bankers have told Treasury's financial attache that they simply
cannot compete for longer-run funding against the large public
banks. Public banks also have access to additional funding directly
from Brazil's Finance Ministry. Last December, for example, BNDES
obtained a $55 billion loan at a time when private inter-bank
markets were completely frozen. The funding source provides public
banks stronger implicit deposit guarantees than private banks.
Finally, some of the liability advantages that public banks have
allow them to take greater risk with their loan portfolios and other
assets. For example, Banco do Brasil and Caixa Economica lend
disproportionately to Brazil's highest-risk sectors and BNDES is
Brazil's second-largest holder of equities -- a large degree of
asset risk that private banks are less able to absorb.

-------------------------
Rising Inflationary Risks
-------------------------

5. (SBU) As the economy recovers, continued growth in public bank
credit could generate short-term inflationary problems, as private
credit is likely to rebound. In a worst-case scenario, 2010
inflation could approach the central bank's 6.5 percent upper
boundary target, a large but not catastrophic jump from the current
4.5 percent level. Adding to potential inflation risk, leadership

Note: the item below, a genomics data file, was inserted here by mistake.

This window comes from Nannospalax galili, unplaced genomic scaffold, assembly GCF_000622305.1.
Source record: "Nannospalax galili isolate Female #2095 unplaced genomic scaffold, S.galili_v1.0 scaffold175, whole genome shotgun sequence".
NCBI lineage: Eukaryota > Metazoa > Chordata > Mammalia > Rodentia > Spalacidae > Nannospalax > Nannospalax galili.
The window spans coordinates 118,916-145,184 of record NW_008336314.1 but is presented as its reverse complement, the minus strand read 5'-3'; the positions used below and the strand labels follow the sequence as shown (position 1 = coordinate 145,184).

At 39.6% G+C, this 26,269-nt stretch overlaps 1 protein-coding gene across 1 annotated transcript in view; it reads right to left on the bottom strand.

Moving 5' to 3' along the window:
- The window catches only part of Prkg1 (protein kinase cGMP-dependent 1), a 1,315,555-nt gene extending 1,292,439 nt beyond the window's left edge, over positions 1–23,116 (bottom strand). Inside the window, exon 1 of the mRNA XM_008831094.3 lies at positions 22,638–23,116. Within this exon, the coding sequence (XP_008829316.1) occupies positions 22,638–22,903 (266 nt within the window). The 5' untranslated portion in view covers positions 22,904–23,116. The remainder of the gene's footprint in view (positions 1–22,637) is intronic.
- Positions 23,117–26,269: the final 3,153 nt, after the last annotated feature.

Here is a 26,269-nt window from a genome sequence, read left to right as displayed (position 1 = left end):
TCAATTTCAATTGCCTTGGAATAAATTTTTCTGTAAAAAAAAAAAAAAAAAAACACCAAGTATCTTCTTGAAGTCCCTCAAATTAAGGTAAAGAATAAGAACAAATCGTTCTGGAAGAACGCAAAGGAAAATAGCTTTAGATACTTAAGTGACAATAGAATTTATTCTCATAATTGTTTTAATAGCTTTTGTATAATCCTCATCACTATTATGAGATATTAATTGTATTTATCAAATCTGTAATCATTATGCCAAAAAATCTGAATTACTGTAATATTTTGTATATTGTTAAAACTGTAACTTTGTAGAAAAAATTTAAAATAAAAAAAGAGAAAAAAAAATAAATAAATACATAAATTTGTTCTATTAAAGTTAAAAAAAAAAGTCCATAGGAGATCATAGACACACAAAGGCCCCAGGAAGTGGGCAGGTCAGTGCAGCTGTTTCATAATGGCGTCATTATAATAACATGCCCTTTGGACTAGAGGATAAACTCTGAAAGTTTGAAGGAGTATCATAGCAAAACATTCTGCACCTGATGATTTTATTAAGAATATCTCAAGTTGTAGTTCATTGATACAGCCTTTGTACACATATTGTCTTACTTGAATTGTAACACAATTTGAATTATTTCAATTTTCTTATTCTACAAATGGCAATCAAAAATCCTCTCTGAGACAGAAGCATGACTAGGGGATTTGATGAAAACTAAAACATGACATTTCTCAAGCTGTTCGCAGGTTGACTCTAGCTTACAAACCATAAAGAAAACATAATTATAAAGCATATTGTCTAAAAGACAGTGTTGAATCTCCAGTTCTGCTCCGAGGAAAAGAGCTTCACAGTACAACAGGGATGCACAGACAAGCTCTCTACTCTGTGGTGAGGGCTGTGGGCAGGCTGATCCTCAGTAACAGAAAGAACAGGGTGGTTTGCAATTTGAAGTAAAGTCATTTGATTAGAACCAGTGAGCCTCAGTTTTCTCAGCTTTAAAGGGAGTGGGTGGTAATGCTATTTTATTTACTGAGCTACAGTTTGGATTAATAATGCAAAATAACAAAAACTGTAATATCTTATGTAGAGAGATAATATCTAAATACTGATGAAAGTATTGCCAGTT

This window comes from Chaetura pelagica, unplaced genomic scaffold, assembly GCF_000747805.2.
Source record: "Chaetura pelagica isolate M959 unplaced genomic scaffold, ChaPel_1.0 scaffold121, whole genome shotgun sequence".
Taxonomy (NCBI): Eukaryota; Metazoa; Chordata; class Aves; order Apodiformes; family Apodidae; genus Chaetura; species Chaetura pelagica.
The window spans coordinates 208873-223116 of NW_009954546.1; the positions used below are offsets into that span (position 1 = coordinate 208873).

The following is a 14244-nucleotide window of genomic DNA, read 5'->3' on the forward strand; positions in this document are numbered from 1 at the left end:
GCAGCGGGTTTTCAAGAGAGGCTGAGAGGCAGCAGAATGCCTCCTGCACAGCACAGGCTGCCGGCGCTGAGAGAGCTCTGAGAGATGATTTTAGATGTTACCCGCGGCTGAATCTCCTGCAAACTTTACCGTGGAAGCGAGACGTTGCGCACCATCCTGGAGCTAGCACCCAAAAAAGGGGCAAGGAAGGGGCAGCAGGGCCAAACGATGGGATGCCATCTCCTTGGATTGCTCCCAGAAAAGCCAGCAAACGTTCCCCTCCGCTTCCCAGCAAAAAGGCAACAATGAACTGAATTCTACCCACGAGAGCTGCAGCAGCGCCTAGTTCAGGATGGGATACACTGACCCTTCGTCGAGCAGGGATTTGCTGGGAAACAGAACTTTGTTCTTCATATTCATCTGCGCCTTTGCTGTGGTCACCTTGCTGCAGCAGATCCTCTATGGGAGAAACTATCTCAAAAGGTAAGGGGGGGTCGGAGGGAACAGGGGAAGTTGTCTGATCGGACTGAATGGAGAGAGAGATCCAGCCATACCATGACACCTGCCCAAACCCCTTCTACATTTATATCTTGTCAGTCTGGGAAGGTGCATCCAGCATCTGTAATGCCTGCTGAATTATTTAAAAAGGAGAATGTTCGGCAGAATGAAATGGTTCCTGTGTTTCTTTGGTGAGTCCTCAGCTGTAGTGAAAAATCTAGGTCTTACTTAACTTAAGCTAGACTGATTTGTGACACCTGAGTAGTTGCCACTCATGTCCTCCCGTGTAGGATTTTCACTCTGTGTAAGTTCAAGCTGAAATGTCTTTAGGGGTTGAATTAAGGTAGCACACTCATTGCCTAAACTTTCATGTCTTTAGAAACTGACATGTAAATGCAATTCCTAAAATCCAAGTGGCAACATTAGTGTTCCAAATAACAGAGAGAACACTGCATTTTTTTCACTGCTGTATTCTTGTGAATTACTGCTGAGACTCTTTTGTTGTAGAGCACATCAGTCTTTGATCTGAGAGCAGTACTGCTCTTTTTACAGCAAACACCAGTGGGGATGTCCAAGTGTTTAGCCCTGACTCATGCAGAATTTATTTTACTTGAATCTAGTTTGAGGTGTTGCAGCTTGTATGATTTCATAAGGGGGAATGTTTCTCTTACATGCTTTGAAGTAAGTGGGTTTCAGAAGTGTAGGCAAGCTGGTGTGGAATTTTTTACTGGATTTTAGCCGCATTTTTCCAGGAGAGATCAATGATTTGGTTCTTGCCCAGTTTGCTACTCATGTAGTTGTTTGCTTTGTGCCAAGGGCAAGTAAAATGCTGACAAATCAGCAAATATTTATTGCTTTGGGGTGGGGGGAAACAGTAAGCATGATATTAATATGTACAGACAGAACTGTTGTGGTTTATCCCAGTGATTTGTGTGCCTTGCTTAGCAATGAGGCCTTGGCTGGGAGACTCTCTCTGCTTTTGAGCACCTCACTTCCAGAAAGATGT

succession at Brazil's Central Bank remains uncertain following
Central Bank president Henrique Meirelles' expected resignation in

SAO PAULO 00000549 002 OF 002


the near future. Additionally, according to a contact from a major
private bank, Mario Mesquita and Mario Toros, respected members of
the Bank's interest rate committee (COPOM) are likely to step down
later this year, although neither has publicly admitted this
information. Fiscal policy is likely to remain expansionary over
the next year as President Lula seeks to support his Chief of Staff,
Dilma Rousseff's, presidential bid.

----------------------------
Crowding Out Private Lending
----------------------------

6. (SBU) Since Brazil's current credit ratio is only 50 percent of
GDP, all banks, including private banks, are likely to continue
growing their loan books rapidly and remain highly profitable over
the near-term. Sustained increases in public bank lending over the
long-term could, however, eventually crowd out private lenders and
become a structural drag on future bank competition. As crowding
out effects rise, the subsidy and guarantee advantages that public
banks receive could increase distortions and impose larger
efficiency costs on Brazil's financial system and private sector
customers.

-------
COMMENT
-------

7. (SBU) As Brazil's economy recovers, lending will continue to
grow. Public banks are eager to expand and many borrowers support
public bank lending because the rates they pay are effectively
subsidized by Brazilian taxpayers. Many Brazilians, including
President Lula, credit Brazil's stable, if inefficient, banking
system for helping Brazil successfully withstand the global
downturn. President Lula has actually suggested publicly that a key
weakness in the U.S. financial system is its absence of large public
banks. This popularity makes any reform of the public banking
sector politically difficult. Nevertheless, the growth of public
bank lending does pose limited, but important, costs on the country
that will rise in coming years as Brazil's loan market saturates.
At that point restraining Brazil's public banks may be even more
difficult. End Comment.

8. (U) This cable has been coordinated with Sao Paulo Treasury
Attache.